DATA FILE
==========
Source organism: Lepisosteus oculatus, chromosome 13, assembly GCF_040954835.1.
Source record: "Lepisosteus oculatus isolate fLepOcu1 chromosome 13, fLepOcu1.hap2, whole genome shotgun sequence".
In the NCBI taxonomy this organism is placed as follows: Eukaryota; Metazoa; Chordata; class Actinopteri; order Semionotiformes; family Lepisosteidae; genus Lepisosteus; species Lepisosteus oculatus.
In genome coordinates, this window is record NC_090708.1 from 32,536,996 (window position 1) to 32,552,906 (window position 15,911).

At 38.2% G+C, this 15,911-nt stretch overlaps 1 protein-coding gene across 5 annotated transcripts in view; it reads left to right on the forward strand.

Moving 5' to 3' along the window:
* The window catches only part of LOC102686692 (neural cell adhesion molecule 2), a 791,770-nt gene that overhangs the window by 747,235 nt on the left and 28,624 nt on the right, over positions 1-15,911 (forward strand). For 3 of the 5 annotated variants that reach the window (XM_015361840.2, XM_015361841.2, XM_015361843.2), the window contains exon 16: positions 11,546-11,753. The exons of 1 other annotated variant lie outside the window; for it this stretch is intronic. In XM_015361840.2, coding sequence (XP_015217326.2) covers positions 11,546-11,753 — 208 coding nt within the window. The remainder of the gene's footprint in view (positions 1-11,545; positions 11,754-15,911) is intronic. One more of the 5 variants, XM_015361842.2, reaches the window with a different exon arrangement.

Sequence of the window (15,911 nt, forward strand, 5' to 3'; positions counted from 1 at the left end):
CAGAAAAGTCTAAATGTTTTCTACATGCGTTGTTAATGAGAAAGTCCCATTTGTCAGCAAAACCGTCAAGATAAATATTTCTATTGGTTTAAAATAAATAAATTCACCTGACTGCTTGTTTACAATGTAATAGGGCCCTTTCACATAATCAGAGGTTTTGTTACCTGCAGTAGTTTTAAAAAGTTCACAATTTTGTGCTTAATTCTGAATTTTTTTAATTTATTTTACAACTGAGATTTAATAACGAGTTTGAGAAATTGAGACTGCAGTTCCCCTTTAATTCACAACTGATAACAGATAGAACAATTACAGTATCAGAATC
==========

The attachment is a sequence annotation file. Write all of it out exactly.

Source organism: Lepisosteus oculatus, chromosome 13, assembly GCF_040954835.1.
Source record: "Lepisosteus oculatus isolate fLepOcu1 chromosome 13, fLepOcu1.hap2, whole genome shotgun sequence".
In the NCBI taxonomy this organism is placed as follows: Eukaryota; Metazoa; Chordata; class Actinopteri; order Semionotiformes; family Lepisosteidae; genus Lepisosteus; species Lepisosteus oculatus.
In genome coordinates, this window is record NC_090708.1 from 32,536,996 (window position 1) to 32,552,906 (window position 15,911).

At 38.2% G+C, this 15,911-nt stretch overlaps 1 protein-coding gene across 5 annotated transcripts in view; it reads left to right on the forward strand.

Moving 5' to 3' along the window:
* The window catches only part of LOC102686692 (neural cell adhesion molecule 2), a 791,770-nt gene that overhangs the window by 747,235 nt on the left and 28,624 nt on the right, over positions 1-15,911 (forward strand). For 3 of the 5 annotated variants that reach the window (XM_015361840.2, XM_015361841.2, XM_015361843.2), the window contains exon 16: positions 11,546-11,753. The exons of 1 other annotated variant lie outside the window; for it this stretch is intronic. In XM_015361840.2, coding sequence (XP_015217326.2) covers positions 11,546-11,753 — 208 coding nt within the window. The remainder of the gene's footprint in view (positions 1-11,545; positions 11,754-15,911) is intronic. One more of the 5 variants, XM_015361842.2, reaches the window with a different exon arrangement.

Sequence of the window (15,911 nt, forward strand, 5' to 3'; positions counted from 1 at the left end):
CAGAAAAGTCTAAATGTTTTCTACATGCGTTGTTAATGAGAAAGTCCCATTTGTCAGCAAAACCGTCAAGATAAATATTTCTATTGGTTTAAAATAAATAAATTCACCTGACTGCTTGTTTACAATGTAATAGGGCCCTTTCACATAATCAGAGGTTTTGTTACCTGCAGTAGTTTTAAAAAGTTCACAATTTTGTGCTTAATTCTGAATTTTTTTAATTTATTTTACAACTGAGATTTAATAACGAGTTTGAGAAATTGAGACTGCAGTTCCCCTTTAATTCACAACTGATAACAGATAGAACAATTACAGTATCAGAATC